Post-Soviet states and international law in a multipolar world: Rima Tkatova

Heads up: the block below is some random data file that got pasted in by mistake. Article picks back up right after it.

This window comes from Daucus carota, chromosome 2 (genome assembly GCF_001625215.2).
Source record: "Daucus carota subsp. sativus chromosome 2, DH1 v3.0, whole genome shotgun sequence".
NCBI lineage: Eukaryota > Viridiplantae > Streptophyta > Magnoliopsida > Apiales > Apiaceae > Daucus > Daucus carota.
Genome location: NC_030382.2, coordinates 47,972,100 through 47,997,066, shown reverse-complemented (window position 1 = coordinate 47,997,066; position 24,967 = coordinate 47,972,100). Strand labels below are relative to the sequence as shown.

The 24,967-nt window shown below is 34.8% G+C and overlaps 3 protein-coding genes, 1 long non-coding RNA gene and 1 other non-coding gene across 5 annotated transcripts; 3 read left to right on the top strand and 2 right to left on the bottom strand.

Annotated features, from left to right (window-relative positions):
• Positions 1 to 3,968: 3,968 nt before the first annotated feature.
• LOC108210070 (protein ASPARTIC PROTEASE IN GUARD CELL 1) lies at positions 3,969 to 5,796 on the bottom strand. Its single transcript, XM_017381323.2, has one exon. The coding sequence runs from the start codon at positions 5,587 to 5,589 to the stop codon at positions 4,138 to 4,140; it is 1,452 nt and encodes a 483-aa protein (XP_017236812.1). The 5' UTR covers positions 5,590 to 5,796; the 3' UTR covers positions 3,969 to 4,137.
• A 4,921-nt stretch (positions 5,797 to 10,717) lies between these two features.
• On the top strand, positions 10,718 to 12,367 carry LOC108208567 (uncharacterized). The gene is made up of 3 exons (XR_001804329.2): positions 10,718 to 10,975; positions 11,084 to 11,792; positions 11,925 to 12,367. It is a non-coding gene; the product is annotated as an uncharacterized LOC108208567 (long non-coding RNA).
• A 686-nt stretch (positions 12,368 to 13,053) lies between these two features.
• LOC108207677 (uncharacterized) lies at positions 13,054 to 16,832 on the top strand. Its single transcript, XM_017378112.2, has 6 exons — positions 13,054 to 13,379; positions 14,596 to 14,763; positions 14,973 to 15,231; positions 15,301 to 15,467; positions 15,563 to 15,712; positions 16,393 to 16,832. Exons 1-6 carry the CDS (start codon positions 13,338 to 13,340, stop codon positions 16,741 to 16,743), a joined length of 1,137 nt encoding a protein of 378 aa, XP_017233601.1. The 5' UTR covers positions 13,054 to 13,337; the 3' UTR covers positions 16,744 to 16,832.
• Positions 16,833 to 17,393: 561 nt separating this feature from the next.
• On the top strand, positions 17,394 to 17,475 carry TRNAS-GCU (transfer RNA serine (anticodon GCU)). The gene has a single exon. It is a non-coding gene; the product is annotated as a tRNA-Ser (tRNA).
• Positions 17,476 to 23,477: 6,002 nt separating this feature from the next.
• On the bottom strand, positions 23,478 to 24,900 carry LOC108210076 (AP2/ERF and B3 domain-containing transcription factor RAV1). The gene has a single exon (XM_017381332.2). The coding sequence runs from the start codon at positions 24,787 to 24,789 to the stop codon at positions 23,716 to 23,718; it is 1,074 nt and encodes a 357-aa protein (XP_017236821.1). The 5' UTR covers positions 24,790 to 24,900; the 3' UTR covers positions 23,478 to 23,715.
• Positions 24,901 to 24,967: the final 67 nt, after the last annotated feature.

The twentieth century was an epoch of international law in a ‘divided world’ when the stability of international society was guaranteed by bipolarity. It was during this age of bipolarity that Soviet and American doctrines of international law were impregnated by the specificity of interaction between power and law. After the collapse of the Soviet Union, the international community seemed to enter a Fukuyamian ‘end of history’ and the last decade of the twentieth century was marked by moves towards a more homogeneous and unipolar world order. However, the beginning of the twenty-first century is an age of multipolarity, a concept taken from American international relations theory. International law finds itself closely linked with international policy, the diversity of the legal cultures and civilizations, and the multiplication of sites of power.